The act of fishing has existed long before recorded history and is practiced worldwide making seafood the major source of food for many cultures. Over hundreds of years, as humans evolved and created societies the need for this food source continued to grow and in response commercial fishing began, creating the vital fishing and aquaculture sectors we know today. While fishing is important the world over, this article will focus on the origins of European fisheries in the Canadian North Atlantic that were essential for the development of North America and western society.
The earliest fishermen came to Canada in the 1500’s and began fishing from spring to fall mostly off the Grand Banks of Newfoundland, returning to their respective European countries with their bounty. “The plentiful, easy-to-catch cod was the most valuable commodity: dried or salted, it could be transported long distances and would keep for several months.”, but also fished for other fish species and whales, resulting in the latter’s population being heavily impacted in a relatively short amount of time (Gough & James-abra, 2015). Soon fishing became vital for the growth of these European powers and with what appeared to be endless resources competition between the French and English rose creating two different approaches to the fishing industry.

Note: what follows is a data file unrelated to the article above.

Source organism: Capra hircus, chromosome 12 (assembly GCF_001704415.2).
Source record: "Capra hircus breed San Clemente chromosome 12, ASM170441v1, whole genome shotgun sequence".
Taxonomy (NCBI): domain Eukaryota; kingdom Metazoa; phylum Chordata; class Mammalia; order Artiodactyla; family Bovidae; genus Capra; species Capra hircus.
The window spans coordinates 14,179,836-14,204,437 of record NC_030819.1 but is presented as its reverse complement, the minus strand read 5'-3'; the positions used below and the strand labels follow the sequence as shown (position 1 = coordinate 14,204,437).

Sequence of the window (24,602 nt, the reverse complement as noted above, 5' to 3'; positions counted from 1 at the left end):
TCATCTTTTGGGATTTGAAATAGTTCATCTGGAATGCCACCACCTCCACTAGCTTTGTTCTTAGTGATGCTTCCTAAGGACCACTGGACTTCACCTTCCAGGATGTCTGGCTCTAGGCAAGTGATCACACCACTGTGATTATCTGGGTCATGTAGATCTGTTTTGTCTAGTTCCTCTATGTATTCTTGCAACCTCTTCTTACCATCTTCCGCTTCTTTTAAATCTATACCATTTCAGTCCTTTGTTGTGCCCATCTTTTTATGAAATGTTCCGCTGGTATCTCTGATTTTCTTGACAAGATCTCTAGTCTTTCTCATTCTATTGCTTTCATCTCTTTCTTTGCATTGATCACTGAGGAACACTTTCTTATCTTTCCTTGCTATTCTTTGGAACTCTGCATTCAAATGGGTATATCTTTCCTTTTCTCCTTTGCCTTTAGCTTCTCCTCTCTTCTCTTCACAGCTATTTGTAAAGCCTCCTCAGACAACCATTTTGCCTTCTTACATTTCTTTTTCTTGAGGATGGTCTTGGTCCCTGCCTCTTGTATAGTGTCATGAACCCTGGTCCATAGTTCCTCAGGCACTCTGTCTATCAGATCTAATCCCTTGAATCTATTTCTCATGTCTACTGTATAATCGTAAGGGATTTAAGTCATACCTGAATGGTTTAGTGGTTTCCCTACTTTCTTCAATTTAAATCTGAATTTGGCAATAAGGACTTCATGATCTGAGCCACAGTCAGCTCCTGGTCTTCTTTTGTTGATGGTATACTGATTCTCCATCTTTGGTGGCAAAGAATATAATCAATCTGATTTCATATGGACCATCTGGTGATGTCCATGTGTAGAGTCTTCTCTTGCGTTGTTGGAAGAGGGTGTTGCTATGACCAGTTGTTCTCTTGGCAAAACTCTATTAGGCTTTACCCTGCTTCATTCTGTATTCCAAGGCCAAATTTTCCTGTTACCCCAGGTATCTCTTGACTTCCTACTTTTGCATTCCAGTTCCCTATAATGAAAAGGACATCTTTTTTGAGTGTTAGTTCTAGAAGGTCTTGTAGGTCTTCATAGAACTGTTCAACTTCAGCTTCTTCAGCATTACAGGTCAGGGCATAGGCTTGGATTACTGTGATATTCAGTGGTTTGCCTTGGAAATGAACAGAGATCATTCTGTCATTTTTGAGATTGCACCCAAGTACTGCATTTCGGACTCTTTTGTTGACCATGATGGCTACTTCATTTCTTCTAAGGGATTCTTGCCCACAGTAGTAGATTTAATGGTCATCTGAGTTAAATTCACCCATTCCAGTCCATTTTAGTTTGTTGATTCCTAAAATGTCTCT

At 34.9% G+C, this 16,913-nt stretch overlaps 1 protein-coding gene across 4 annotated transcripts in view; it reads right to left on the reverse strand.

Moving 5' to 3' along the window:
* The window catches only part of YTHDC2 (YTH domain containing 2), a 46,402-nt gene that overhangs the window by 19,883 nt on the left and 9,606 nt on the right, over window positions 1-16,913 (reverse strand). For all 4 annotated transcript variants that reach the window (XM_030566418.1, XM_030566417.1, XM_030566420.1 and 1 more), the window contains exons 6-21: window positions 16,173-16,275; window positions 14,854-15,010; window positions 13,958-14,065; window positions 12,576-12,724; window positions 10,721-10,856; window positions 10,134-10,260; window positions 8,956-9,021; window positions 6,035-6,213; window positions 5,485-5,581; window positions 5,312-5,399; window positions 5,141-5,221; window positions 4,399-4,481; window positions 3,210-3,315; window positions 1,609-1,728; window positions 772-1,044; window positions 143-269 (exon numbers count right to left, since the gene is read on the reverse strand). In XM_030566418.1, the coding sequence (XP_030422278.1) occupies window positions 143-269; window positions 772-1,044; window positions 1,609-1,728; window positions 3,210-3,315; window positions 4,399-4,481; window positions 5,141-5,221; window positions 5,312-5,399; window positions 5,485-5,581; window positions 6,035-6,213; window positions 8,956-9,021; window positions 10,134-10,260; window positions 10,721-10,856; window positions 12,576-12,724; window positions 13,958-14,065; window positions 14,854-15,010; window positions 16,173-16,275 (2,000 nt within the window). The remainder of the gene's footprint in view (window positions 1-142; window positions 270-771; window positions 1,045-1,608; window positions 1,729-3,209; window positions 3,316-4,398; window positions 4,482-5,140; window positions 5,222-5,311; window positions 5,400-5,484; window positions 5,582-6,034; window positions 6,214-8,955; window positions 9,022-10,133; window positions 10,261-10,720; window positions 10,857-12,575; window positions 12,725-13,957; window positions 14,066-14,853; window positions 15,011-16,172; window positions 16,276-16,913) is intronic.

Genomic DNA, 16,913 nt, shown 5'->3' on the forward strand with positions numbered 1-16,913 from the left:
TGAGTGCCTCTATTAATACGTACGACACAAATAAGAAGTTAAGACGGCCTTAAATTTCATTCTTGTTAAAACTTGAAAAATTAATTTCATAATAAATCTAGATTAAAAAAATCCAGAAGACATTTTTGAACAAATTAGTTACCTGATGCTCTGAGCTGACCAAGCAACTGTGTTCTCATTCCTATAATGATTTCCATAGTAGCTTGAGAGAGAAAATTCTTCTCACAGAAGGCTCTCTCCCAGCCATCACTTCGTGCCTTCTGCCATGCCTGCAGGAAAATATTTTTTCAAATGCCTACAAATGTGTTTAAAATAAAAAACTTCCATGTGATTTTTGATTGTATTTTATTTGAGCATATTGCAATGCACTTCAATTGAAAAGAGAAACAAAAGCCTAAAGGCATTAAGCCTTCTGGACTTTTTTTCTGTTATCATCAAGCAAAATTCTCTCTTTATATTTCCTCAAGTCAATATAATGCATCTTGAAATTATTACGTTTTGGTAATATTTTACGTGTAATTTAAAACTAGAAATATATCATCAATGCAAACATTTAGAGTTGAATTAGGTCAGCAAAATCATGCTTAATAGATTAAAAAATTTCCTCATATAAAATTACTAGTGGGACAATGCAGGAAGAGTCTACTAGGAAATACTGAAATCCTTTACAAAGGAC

English fisheries focused on their “semi-permanent fishing stations in protected harbours on Newfoundland’s southeast coast.” With the first captain to reach a harbour governing that harbour (Gough & James-abra, 2015). Most of the fishing was done close to the shore in small boats that would unload their catch onto a “stage” (wharf) to be cleaned and salted, then left to dry on tables that encourages circulation of air called “flakes”, making the easily transportable dried cod that was very popular. Fishermen from New England also came to Nova Scotia in the 18th century to fish the shores and the Bay of Fundy for not only the popular cod but also the Atlantic salmon. As this fishing industry grew and news of the bounty the new world offered, more and more people came to fish in Canada, resulting in many of the coastal communities that exist today.
Taking a ‘green fishery’ approach to fishing, the French had ports that were scattered along the shores of eastern Canada, as well as on many banks including the Grand Banks. Having more access to salt than the English, and choosing to process the catches directly aboard their ships allowed for the French to be quicker than the English in their fishing methods, although the product did not last as long as the English’s product. This accelerated process allowed for the French ships to return to their fishing stations in Canada more than once in a year. Due to conflicts between the English and French, the French method of fishing was not as widely used as the English approach moving forward.